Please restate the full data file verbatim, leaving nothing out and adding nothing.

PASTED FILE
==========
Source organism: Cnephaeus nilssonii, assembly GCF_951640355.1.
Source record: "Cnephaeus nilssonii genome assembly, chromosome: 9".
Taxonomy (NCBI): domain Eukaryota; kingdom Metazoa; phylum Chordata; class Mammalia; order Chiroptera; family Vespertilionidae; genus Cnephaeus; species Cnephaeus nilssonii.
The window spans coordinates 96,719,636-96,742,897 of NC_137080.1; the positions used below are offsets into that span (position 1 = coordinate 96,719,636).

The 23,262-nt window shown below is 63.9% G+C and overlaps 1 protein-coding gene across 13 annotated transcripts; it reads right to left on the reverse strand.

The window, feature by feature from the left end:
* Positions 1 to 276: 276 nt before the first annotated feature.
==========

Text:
Source organism: Cnephaeus nilssonii, assembly GCF_951640355.1.
Source record: "Cnephaeus nilssonii genome assembly, chromosome: 9".
Taxonomy (NCBI): domain Eukaryota; kingdom Metazoa; phylum Chordata; class Mammalia; order Chiroptera; family Vespertilionidae; genus Cnephaeus; species Cnephaeus nilssonii.
The window spans coordinates 96,719,636-96,742,897 of NC_137080.1; the positions used below are offsets into that span (position 1 = coordinate 96,719,636).

The 23,262-nt window shown below is 63.9% G+C and overlaps 1 protein-coding gene across 13 annotated transcripts; it reads right to left on the reverse strand.

The window, feature by feature from the left end:
* Positions 1 to 276: 276 nt before the first annotated feature.